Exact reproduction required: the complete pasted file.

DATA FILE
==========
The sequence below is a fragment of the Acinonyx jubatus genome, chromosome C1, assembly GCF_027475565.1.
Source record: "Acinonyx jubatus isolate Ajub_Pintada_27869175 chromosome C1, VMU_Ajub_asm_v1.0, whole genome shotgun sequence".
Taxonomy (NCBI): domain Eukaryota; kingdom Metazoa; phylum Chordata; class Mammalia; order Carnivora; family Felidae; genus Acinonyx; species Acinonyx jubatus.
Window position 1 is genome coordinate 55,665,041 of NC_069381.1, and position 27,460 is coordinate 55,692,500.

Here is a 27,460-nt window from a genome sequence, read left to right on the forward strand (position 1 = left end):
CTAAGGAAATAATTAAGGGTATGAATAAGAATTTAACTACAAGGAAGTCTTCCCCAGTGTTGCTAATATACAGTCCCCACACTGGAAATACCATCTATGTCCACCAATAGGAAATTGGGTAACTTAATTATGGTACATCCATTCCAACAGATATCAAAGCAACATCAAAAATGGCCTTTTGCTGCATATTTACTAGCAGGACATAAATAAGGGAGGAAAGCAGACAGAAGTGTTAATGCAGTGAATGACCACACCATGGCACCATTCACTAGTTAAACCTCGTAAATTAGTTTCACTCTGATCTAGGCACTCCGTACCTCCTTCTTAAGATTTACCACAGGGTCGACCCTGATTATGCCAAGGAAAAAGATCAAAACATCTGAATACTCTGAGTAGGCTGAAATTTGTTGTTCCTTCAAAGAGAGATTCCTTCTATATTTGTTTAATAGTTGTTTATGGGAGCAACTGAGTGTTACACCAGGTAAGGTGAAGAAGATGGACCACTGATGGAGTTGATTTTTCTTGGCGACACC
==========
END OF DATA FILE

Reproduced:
The sequence below is a fragment of the Acinonyx jubatus genome, chromosome C1, assembly GCF_027475565.1.
Source record: "Acinonyx jubatus isolate Ajub_Pintada_27869175 chromosome C1, VMU_Ajub_asm_v1.0, whole genome shotgun sequence".
Taxonomy (NCBI): domain Eukaryota; kingdom Metazoa; phylum Chordata; class Mammalia; order Carnivora; family Felidae; genus Acinonyx; species Acinonyx jubatus.
Window position 1 is genome coordinate 55,665,041 of NC_069381.1, and position 27,460 is coordinate 55,692,500.

Here is a 27,460-nt window from a genome sequence, read left to right on the forward strand (position 1 = left end):
CTAAGGAAATAATTAAGGGTATGAATAAGAATTTAACTACAAGGAAGTCTTCCCCAGTGTTGCTAATATACAGTCCCCACACTGGAAATACCATCTATGTCCACCAATAGGAAATTGGGTAACTTAATTATGGTACATCCATTCCAACAGATATCAAAGCAACATCAAAAATGGCCTTTTGCTGCATATTTACTAGCAGGACATAAATAAGGGAGGAAAGCAGACAGAAGTGTTAATGCAGTGAATGACCACACCATGGCACCATTCACTAGTTAAACCTCGTAAATTAGTTTCACTCTGATCTAGGCACTCCGTACCTCCTTCTTAAGATTTACCACAGGGTCGACCCTGATTATGCCAAGGAAAAAGATCAAAACATCTGAATACTCTGAGTAGGCTGAAATTTGTTGTTCCTTCAAAGAGAGATTCCTTCTATATTTGTTTAATAGTTGTTTATGGGAGCAACTGAGTGTTACACCAGGTAAGGTGAAGAAGATGGACCACTGATGGAGTTGATTTTTCTTGGCGACACC